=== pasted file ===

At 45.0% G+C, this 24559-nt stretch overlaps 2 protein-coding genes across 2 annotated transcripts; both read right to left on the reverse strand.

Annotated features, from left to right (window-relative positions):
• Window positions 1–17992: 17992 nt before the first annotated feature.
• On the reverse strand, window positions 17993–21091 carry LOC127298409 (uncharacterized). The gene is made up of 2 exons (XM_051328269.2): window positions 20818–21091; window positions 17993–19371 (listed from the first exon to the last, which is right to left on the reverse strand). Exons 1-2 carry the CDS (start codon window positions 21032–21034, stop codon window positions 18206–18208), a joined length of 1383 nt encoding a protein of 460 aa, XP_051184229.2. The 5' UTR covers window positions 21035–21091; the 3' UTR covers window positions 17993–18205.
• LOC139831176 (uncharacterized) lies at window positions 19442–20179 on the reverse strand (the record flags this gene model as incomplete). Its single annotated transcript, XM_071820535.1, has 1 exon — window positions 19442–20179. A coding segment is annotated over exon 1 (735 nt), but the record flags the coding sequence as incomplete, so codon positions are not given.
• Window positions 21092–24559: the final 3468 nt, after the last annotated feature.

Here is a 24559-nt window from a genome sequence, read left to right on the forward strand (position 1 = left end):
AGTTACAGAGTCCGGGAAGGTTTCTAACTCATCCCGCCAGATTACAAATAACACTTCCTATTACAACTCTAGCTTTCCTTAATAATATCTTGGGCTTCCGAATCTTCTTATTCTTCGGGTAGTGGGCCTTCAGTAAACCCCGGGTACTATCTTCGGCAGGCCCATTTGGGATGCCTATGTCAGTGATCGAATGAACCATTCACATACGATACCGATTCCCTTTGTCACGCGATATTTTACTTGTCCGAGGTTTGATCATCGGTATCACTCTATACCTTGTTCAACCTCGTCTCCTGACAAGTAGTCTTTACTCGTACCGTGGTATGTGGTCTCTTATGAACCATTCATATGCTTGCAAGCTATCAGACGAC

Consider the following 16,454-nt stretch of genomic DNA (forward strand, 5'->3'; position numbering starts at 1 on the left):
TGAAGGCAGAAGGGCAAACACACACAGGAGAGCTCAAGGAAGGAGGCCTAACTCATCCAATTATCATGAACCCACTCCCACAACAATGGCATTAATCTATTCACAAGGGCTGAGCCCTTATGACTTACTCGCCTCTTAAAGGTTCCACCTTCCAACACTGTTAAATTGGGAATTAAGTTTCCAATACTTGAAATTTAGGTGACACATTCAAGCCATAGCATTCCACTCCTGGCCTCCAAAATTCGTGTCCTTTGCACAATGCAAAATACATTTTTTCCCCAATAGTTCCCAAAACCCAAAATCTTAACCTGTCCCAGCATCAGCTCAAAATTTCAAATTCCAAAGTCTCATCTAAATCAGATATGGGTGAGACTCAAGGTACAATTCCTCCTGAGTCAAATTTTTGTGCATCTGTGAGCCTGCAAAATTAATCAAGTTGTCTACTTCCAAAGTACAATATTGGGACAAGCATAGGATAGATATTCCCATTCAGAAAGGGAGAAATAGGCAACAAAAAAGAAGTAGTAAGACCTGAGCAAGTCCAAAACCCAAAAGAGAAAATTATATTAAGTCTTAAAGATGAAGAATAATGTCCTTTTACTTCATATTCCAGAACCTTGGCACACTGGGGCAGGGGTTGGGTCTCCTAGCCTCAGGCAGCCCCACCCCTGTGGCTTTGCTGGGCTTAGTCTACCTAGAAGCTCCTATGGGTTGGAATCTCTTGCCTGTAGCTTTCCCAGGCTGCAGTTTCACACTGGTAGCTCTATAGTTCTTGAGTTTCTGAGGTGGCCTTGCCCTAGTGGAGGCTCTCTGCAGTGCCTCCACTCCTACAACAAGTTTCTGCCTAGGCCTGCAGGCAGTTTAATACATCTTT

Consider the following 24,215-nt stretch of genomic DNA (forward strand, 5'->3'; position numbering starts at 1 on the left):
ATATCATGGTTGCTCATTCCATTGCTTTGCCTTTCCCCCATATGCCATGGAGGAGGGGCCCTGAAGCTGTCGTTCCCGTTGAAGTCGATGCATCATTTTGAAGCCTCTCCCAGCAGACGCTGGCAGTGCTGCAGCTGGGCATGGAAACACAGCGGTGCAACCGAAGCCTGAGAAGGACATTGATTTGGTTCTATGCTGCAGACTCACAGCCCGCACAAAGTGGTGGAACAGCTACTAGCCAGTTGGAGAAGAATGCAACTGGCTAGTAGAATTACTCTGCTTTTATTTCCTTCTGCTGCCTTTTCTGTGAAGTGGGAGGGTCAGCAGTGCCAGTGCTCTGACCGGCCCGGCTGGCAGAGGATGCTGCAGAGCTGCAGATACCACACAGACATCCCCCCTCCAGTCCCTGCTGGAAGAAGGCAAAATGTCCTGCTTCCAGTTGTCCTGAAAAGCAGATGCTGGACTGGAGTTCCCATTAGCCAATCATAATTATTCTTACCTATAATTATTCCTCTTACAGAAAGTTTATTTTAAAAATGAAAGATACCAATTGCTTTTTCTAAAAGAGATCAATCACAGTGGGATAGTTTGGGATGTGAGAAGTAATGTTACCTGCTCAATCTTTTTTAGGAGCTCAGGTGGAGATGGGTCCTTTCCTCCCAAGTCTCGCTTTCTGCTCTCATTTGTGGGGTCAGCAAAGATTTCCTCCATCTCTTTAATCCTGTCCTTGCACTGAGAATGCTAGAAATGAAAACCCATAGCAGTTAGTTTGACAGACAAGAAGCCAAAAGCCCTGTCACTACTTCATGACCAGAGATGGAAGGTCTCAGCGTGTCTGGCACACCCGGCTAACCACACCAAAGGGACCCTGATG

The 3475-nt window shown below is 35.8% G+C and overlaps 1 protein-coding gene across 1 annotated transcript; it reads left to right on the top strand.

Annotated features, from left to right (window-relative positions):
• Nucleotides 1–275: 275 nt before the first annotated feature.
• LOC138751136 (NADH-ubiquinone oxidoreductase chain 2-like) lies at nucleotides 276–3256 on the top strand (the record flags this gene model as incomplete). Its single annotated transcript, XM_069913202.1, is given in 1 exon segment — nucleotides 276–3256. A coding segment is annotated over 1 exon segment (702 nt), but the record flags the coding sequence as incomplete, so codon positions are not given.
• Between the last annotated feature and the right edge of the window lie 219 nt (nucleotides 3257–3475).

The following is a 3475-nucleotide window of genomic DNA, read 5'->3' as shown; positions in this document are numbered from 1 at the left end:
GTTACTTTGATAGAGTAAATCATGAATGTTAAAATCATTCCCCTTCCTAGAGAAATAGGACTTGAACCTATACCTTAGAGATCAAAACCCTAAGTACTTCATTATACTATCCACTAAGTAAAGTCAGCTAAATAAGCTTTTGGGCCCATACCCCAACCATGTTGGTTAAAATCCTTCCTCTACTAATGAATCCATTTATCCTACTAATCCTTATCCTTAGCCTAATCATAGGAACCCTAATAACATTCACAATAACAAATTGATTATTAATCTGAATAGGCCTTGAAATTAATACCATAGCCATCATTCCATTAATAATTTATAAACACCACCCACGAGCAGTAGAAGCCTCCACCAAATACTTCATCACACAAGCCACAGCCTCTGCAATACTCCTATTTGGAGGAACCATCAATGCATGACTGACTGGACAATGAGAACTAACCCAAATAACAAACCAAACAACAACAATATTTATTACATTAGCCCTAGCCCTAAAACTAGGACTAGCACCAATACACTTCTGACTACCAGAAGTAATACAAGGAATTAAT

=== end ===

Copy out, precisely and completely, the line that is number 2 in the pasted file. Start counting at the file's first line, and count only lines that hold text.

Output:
Annotated features, from left to right (window-relative positions):